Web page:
Southeast Asia’s tourist economies are set to be the leading beneficiaries of China’s scrapping of travel bans as they have steered clear of the COVID-19 pre-entry tests that the US, Japan and many European countries have imposed on Chinese visitors.
Such newly mobile Chinese tourists are likely to opt for “minimal hassle” and head for destinations that do not require testing, which in turn stands to benefit Southeast Asia, CIMB Private Banking economist Song Seng Wun (宋城煥) said.
“The busier regional airports are, the better it is for their economies,” he said.
Southeast Asian countries — including Cambodia, Indonesia and Singapore — have not mandated COVID-19 testing for arrivals from China.
“We are not taking the stance of discriminating [against] any countries,” Malaysian Prime Minister Anwar Ibrahim said.
Officials have downplayed health worries aired by other countries.
Singapore said it has a high population immunity, as about 40 percent of its people have been infected with COVID-19 and 83 percent have been vaccinated, while it has bolstered healthcare capacity.
Hong Kong University public health professor Karen Grepin agreed with that approach.
“Every day, countries import thousands of cases of COVID-19 from around the world,” she said.
Bali Tourism Board chairman Ida Bagus Agung Partha said the popular resort island would “increase our defense,” as workers are offered a second booster dose of a COVID-19 vaccine this month.
Cambodian Prime Minister Hun Sen described other countries’ testing requirements as “propaganda” designed to “scare people.”
Meanwhile, many businesses in Japan and South Korea welcome the return of Chinese tourists.
In Tokyo’s Asakusa tourist district, caricaturist Masashi Higashitani has been practicing his Mandarin in preparation for an influx of travelers.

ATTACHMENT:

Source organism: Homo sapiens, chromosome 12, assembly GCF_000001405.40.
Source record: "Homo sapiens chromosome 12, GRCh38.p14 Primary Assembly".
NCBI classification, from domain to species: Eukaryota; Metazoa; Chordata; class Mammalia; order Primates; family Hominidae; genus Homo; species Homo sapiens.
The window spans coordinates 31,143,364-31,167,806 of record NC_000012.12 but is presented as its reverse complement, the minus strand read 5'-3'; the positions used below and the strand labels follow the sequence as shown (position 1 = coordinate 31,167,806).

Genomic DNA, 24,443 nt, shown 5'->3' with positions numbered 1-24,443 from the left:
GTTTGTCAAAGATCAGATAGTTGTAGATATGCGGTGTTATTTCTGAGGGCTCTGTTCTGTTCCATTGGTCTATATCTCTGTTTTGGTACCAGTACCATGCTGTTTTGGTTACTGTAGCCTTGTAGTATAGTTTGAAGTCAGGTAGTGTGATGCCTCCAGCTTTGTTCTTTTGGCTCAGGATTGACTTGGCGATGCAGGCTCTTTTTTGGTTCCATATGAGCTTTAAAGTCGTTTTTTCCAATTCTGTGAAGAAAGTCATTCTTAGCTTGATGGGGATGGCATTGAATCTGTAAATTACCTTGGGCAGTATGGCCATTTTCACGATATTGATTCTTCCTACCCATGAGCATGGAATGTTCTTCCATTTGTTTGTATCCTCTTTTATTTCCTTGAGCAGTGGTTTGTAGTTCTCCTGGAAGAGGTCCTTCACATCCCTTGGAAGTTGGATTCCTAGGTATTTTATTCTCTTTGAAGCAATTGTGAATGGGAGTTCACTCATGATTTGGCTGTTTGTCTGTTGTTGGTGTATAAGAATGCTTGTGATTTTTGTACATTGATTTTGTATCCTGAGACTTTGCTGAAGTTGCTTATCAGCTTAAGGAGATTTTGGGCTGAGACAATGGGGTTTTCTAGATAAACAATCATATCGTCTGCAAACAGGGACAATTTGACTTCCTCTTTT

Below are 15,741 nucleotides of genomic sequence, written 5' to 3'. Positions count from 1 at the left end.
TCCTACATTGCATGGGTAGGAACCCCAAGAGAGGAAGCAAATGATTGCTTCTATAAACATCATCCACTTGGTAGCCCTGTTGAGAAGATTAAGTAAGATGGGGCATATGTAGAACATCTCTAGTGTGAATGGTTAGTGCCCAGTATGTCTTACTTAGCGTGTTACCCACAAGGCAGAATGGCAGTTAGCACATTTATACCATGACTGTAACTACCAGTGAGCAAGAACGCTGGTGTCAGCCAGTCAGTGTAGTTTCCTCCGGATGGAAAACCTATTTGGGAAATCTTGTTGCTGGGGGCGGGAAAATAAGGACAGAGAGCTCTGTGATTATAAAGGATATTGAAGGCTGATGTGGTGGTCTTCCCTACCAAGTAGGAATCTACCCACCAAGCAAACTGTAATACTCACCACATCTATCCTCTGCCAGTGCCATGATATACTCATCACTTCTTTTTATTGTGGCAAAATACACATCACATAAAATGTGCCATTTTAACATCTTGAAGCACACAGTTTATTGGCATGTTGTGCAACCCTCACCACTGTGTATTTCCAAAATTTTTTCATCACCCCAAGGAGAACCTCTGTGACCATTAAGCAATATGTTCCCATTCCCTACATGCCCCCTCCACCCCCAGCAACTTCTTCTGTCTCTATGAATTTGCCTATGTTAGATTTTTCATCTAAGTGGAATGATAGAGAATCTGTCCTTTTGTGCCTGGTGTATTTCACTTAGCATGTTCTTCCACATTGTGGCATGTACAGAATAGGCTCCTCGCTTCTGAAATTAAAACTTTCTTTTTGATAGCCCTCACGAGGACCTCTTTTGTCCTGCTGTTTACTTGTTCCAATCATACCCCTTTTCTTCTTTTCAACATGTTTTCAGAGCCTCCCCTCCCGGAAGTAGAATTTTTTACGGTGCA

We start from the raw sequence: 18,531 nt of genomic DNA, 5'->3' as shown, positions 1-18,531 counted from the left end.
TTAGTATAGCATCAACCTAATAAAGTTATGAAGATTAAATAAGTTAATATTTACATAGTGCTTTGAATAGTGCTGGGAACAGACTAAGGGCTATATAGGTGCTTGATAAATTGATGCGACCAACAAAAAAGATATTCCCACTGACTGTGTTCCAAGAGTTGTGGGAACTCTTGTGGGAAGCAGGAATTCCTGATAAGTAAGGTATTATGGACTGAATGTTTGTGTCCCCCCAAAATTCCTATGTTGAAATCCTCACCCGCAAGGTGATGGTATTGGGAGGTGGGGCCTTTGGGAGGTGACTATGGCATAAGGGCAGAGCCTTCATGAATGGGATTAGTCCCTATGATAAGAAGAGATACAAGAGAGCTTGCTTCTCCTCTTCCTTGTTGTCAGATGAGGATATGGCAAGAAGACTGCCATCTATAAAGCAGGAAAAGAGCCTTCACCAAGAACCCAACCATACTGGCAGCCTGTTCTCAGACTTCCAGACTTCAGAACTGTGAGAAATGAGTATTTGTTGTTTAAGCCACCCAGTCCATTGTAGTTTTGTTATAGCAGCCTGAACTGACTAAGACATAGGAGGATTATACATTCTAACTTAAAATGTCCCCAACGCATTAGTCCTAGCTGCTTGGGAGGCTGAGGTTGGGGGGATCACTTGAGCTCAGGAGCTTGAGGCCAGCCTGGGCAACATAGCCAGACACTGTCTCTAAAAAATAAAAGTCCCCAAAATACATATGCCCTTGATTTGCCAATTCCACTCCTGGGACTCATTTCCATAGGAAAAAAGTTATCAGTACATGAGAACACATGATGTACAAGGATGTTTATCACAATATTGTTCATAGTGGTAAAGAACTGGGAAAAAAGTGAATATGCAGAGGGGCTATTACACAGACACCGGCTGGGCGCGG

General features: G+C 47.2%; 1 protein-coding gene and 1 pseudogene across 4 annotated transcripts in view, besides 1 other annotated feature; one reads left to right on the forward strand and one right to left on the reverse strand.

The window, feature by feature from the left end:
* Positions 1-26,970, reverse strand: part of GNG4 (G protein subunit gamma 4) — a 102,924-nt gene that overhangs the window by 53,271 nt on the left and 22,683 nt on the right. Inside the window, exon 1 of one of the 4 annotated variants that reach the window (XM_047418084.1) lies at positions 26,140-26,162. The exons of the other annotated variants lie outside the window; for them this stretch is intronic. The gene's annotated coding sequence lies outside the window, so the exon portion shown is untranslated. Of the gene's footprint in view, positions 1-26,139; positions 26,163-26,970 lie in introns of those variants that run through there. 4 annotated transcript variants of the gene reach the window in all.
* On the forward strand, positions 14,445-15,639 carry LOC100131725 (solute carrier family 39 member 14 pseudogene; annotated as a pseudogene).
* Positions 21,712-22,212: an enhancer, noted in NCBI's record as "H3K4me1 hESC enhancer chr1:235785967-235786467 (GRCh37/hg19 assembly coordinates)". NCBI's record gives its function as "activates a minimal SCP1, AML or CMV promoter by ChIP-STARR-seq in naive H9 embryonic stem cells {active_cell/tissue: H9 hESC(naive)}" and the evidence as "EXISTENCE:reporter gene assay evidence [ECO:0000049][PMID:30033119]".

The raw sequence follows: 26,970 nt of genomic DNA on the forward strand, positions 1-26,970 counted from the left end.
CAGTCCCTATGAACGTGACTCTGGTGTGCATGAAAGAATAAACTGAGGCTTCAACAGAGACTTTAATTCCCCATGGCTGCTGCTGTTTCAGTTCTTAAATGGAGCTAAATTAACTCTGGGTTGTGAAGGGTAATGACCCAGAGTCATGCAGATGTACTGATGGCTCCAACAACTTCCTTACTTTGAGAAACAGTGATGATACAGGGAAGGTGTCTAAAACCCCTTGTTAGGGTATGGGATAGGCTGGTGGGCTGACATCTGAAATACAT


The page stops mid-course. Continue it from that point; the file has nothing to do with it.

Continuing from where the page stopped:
“We used to say ‘ni hao’ all the time,” he said with a laugh as he whipped up a portrait in minutes.
Nearly 9.6 million Chinese visited Japan in 2019, the biggest group of foreign tourists by far, and a massive leap from the 450,000 who went in 2003.
Higashitani estimated that about 20 percent of his customers were from China before the COVID-19 pandemic, and he and his employees picked up Chinese phrases from those visitors and each other.
He had to downsize and let staff go during the pandemic, so he is thrilled about the expected wave of arrivals, although he admits to some apprehension.
“I wonder if an influx of too many of them might overwhelm our capacity. I’m also worried that we need to be more careful about anti-virus measures,” he said.
Travelers arriving back in China starting tomorrow no longer need to quarantine, removing one of the main barriers to Chinese traveling abroad.
The announcement sparked a frenzy of trip planning, with online searches spiking for Thailand, Japan, South Korea, Macau and Hong Kong.
Chinese tourists made up about one-third of all pre-pandemic foreign visitors to South Korea.
At a crepe stand in Seoul, Son Kyung-rak said he was making plans to deal with a flood of tourists from China.
“We’re looking to hire and preparing to stock up,” the 24-year-old said in Seoul’s popular Myeongdong district. “Chinese tourists are our main customers, so the more the merrier.”
However, authorities in Seoul are more cautious.
The slump in Chinese visitors “has been a blow to our tourism industry,” South Korean Ministry of Culture, Sports and Tourism official Yun Ji-suk said. “But now is not the time to be active in tourism marketing, due to the ongoing COVID situation.”
Additional reporting by AFP
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